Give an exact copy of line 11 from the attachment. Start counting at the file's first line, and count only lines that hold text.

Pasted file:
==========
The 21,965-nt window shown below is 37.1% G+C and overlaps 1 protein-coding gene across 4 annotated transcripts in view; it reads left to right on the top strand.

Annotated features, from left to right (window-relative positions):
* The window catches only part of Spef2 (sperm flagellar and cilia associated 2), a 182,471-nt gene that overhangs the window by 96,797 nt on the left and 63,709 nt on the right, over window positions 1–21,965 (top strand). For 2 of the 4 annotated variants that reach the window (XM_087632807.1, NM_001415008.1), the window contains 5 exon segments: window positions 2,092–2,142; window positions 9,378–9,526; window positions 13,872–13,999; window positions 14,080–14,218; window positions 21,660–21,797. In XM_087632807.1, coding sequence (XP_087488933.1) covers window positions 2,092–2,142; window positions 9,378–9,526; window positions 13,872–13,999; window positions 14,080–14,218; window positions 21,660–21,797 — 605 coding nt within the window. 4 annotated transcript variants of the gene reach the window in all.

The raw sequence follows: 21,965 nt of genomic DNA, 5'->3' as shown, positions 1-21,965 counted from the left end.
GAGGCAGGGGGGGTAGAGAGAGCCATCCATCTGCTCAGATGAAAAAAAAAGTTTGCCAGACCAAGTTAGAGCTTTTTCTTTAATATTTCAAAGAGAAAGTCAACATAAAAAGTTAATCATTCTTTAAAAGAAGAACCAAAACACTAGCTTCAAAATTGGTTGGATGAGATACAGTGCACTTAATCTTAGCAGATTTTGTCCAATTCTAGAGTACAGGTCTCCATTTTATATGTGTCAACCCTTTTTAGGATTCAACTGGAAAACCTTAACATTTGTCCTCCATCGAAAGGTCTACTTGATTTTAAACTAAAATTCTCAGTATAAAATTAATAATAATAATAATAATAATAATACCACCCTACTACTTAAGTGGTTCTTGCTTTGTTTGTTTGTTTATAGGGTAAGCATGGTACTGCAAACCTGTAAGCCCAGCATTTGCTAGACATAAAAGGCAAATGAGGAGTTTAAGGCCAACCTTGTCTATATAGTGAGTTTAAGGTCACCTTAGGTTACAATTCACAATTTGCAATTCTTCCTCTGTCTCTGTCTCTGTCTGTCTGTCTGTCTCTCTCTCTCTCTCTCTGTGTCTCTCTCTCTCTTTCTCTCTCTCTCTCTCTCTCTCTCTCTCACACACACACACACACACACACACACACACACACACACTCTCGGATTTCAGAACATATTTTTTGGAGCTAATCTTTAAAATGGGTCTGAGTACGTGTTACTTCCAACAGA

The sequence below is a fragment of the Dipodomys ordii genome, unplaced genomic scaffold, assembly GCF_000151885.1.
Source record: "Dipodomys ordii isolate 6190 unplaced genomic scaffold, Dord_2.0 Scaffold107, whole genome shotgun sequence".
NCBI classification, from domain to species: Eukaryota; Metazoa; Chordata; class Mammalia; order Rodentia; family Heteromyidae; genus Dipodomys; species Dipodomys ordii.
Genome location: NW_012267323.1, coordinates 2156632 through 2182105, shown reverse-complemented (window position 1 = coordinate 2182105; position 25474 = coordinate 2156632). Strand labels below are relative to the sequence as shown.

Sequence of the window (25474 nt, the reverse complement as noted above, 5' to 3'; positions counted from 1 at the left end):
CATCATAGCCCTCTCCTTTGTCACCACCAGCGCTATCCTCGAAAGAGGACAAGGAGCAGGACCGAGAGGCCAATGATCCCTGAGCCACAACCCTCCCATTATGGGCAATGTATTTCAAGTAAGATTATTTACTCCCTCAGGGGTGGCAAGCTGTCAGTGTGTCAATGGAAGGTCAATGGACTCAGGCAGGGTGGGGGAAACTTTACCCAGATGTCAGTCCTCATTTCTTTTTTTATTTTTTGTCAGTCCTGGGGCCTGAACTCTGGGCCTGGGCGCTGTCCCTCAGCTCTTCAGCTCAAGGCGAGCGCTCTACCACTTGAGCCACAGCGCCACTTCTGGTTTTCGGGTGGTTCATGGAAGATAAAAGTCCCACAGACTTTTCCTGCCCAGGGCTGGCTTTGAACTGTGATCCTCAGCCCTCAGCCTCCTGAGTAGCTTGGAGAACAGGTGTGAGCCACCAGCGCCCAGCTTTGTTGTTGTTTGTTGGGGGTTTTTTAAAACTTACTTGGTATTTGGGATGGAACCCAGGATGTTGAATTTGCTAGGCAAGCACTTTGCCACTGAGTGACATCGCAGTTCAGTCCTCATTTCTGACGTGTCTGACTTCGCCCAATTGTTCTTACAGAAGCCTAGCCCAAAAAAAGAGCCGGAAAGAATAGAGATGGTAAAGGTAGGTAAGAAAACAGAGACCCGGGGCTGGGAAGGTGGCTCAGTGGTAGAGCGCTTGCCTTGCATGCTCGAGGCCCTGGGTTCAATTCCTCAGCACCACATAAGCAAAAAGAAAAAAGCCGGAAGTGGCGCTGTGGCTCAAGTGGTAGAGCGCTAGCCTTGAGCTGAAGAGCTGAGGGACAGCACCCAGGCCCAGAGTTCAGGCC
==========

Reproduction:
CATCATAGCCCTCTCCTTTGTCACCACCAGCGCTATCCTCGAAAGAGGACAAGGAGCAGGACCGAGAGGCCAATGATCCCTGAGCCACAACCCTCCCATTATGGGCAATGTATTTCAAGTAAGATTATTTACTCCCTCAGGGGTGGCAAGCTGTCAGTGTGTCAATGGAAGGTCAATGGACTCAGGCAGGGTGGGGGAAACTTTACCCAGATGTCAGTCCTCATTTCTTTTTTTATTTTTTGTCAGTCCTGGGGCCTGAACTCTGGGCCTGGGCGCTGTCCCTCAGCTCTTCAGCTCAAGGCGAGCGCTCTACCACTTGAGCCACAGCGCCACTTCTGGTTTTCGGGTGGTTCATGGAAGATAAAAGTCCCACAGACTTTTCCTGCCCAGGGCTGGCTTTGAACTGTGATCCTCAGCCCTCAGCCTCCTGAGTAGCTTGGAGAACAGGTGTGAGCCACCAGCGCCCAGCTTTGTTGTTGTTTGTTGGGGGTTTTTTAAAACTTACTTGGTATTTGGGATGGAACCCAGGATGTTGAATTTGCTAGGCAAGCACTTTGCCACTGAGTGACATCGCAGTTCAGTCCTCATTTCTGACGTGTCTGACTTCGCCCAATTGTTCTTACAGAAGCCTAGCCCAAAAAAAGAGCCGGAAAGAATAGAGATGGTAAAGGTAGGTAAGAAAACAGAGACCCGGGGCTGGGAAGGTGGCTCAGTGGTAGAGCGCTTGCCTTGCATGCTCGAGGCCCTGGGTTCAATTCCTCAGCACCACATAAGCAAAAAGAAAAAAGCCGGAAGTGGCGCTGTGGCTCAAGTGGTAGAGCGCTAGCCTTGAGCTGAAGAGCTGAGGGACAGCACCCAGGCCCAGAGTTCAGGCC